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Uterine Fibroids – Causes, Symptoms, Diagnosis And Treatment

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Uterine Fibroids

Uterine fibroids are among the most common female problems. Uterine fibroids are often asymptomatic, making diagnosis difficult and delayed and the therapeutic possibilities limited. It is therefore important to know the signs that may announce such problems and know how to relieve suffering without exposing you to later dangerous complications. Often discovered by chance during a routine gynecological exam, fibroids are most often benign tumors that do not turn into cancer but in very rare cases. In general, fibroids have the appearance of a ball and size as a nut, as a grapefruit or larger. Fobroids develop on the surface of the uterus, muscular layer of this organ (myometrium), and may be the origin of very severe symptoms that require specific treatment.



It is estimated that between 20% and 40% of women aged between 30 and 45 have been or are diagnosed with such tumors. Only 25% of them need therapy, in most cases the treatment consists of hysterectomy (surgical ablation of the uterus).

Formations develop independently of each other, and half of them are based on genetic aberrations.
There are several types of fibroids:

  • Subserous fibroids located near the external surface of the uterus, develop in the abdominal cavity and can compress neighboring organs especially leading to a painful bladder and digestive tract.
  • Interstitial fibroids that develop in the uterine wall depth.
  • Submucous fibroids that develop in the uterine submucous layer.
Uterine Fibroids

Uterine Fibroids


Despite the high frequency, up to now the causes of appearance of uterine fibroids are unknown, thus different assumptions have been issued. Some researchers support the genetic origin of fibroids.

  • Women whose close relatives are suffering or have suffered from such disorders have an increased risk of becoming victims of fibrosis also.
  • Hormonal factors. Fibroids development is favored  directly or indirectly by the estrogen in the blood and, to a lesser extent that of progesterone. This explains why some tumors disappear after menopause, when natural hormone production ceases.
  • Obesity, age at first menstruation occurred – more than 12 years, infertility, lack of birth or ethnicity (black women are more likely to develop large fibroids and at younger ages) are also contributing factors.


In most cases, this is asymptomatic fibroids, they do not cause any disorder. There are sometimes a series of changes that may signal the presence of fibroids.

  • Heavy menstrual bleeding, frequent and
  • Pelvic pain
  • Abdominal cramps
  • Bloating
  • Urinary disorders
  • Bowel disorders
  • Fertility problems


Diagnosis is established based on gynecological examination and an ultrasound or MRI. Around 30% of patients with appropriate age for procreation, present one or more fibroids and one third of these cases requiring treatment for stabilizing menstruation, relieveing pain, improving fertility and reducing obstetrical risks.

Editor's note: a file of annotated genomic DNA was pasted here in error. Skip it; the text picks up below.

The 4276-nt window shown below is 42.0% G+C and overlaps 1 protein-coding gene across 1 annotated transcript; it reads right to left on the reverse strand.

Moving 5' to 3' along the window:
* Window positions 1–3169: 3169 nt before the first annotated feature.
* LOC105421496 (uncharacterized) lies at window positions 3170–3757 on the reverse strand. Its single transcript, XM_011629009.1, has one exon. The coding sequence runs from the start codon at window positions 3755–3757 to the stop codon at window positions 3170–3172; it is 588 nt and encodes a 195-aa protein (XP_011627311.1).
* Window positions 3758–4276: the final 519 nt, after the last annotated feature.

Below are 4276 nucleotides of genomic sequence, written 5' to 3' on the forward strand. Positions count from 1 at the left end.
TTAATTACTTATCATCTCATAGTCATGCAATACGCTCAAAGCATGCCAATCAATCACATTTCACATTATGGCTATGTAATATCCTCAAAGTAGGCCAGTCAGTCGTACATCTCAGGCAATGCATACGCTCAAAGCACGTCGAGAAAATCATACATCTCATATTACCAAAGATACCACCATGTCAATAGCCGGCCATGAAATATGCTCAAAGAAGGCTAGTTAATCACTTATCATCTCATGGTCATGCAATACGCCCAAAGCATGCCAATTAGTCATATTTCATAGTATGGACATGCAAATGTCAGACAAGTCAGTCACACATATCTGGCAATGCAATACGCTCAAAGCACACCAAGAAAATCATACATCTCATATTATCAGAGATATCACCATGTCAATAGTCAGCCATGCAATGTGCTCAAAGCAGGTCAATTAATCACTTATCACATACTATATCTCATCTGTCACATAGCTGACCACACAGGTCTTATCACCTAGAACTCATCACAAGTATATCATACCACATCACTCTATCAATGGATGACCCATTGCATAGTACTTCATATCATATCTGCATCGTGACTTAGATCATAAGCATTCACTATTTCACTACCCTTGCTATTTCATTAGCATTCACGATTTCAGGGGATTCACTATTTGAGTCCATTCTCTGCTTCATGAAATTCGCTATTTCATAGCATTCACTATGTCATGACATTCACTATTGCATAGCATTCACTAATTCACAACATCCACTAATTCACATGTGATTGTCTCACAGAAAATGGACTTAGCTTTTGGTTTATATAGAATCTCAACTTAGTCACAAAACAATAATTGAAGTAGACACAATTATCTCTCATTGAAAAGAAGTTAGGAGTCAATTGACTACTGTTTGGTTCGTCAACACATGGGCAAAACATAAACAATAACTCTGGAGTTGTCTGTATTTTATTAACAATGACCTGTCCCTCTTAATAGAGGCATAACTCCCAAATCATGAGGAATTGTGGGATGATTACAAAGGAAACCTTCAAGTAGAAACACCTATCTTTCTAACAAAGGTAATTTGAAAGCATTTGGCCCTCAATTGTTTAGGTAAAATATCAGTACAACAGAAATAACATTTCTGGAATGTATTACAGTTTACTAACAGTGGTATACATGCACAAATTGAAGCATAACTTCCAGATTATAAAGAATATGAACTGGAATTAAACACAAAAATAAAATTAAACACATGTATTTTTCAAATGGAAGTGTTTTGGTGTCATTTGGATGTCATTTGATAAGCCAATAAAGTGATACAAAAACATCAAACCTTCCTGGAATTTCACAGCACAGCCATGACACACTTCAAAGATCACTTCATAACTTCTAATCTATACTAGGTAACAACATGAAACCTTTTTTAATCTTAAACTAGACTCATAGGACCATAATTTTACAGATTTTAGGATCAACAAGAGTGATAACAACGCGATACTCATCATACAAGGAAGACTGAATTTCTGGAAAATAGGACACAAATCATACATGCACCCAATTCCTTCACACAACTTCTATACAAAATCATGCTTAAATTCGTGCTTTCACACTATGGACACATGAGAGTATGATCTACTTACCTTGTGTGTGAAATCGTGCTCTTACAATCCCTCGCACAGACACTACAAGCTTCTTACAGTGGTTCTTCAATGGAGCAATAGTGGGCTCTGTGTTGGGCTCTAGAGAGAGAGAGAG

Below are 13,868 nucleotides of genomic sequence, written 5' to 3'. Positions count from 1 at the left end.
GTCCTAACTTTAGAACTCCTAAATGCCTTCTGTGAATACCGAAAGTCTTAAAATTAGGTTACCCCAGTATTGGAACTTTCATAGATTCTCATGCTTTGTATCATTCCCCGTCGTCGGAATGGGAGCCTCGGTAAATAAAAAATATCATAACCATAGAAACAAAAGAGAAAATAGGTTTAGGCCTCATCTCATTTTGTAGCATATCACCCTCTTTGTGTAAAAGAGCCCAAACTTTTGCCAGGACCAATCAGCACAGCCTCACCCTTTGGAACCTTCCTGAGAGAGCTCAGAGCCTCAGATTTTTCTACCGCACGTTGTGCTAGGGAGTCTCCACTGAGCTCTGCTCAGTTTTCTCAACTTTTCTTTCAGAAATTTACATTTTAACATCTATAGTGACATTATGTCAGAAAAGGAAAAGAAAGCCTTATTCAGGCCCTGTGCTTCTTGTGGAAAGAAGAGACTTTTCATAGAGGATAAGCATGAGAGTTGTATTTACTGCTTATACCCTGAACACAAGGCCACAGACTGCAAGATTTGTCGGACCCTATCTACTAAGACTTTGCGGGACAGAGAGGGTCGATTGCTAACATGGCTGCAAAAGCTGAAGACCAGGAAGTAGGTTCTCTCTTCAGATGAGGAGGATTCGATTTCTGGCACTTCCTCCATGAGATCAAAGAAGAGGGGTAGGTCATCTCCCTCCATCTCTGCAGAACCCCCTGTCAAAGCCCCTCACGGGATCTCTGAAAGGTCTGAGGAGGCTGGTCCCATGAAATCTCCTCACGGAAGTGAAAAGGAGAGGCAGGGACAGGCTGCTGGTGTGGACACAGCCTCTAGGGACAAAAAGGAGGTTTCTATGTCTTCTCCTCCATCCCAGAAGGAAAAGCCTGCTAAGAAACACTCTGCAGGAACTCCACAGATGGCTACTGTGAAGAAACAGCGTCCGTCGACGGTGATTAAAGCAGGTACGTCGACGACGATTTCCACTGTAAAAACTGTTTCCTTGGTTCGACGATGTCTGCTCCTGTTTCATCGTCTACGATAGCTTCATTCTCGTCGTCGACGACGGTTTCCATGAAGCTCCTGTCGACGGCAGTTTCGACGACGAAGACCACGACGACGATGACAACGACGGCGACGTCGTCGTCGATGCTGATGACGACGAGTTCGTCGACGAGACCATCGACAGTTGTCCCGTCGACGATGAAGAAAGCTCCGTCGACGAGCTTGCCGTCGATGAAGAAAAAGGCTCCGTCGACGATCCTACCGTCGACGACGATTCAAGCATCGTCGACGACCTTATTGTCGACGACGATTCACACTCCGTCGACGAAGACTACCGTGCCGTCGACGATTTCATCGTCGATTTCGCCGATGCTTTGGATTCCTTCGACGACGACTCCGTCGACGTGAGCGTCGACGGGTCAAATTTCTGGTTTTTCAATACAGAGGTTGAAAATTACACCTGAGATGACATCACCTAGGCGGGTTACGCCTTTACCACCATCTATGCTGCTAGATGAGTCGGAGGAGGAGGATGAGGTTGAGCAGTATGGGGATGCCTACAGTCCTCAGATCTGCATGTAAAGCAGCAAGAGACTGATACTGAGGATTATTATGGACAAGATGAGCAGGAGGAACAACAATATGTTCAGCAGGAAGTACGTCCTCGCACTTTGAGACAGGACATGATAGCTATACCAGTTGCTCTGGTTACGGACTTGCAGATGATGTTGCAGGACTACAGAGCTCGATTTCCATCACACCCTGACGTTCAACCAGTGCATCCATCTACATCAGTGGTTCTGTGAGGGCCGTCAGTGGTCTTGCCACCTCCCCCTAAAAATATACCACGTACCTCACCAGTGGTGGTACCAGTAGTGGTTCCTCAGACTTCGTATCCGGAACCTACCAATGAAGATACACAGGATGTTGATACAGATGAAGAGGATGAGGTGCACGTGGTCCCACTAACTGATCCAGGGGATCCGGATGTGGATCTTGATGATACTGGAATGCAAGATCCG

Currently there are a variety of therapeutic options to treat fibroids that are causing severe symptoms. Hormonal treatment, surgery and arterial embolization are just some of the many options available.
Drug treatment aims to reduce the production of progesterone, leading to fibroid atrophy. It generally uses derivatives of progesterone and antigonadotropic agents used as synthesis contraceptives, dosed particullary for each person. Hemostatics and NSAIDs (to limit bleeding) can complement the treatment. Unfortunately, using this type of therapy is transient and involves numerous side effects similar to those that accompany menopause, also it does not prevent reconstruction of fibroid a few months after the treatment ends.

Adverse effects during fibroids treatment:

  • Headaches
  • Hot flashes
  • Vaginal dryness
  • Bone decalcification
  • Fatigue

Surgery can be performed both classically (with the scalpel) and laparoscopically through the abdomen or vagina, depending on location and size of the fibroid. Thanks to medical advances in this field the number of days of hospitalization and complexity of the surgical act have reduced significantly. Myomectomy, myolysis, arterial embolization are the latest achievements in the field. These techniques allow the destruction of fibroids using an electric current or by limiting the fibroids blood perfusion, without affecting the uterus and hormonal cycles.


Complications of fibroids are rare, but when they exist they can be very serious:

  • Anemia. Fibroids can be the origin of large amounts of blood loss, that can be the cause of an anemia.
  • Aseptic necrosis. Stopping localized blood flow to fibroid tissue can cause brutal pelvic pain, fever and intense brown bleeding.
  • Fibroid Torsion
  • Compression of neighboring organs. Large fibroids may press on other organs: bladder, veins (edema, varicose veins, hemorrhoids), nerves (neuralgia), rectum and sigmoid.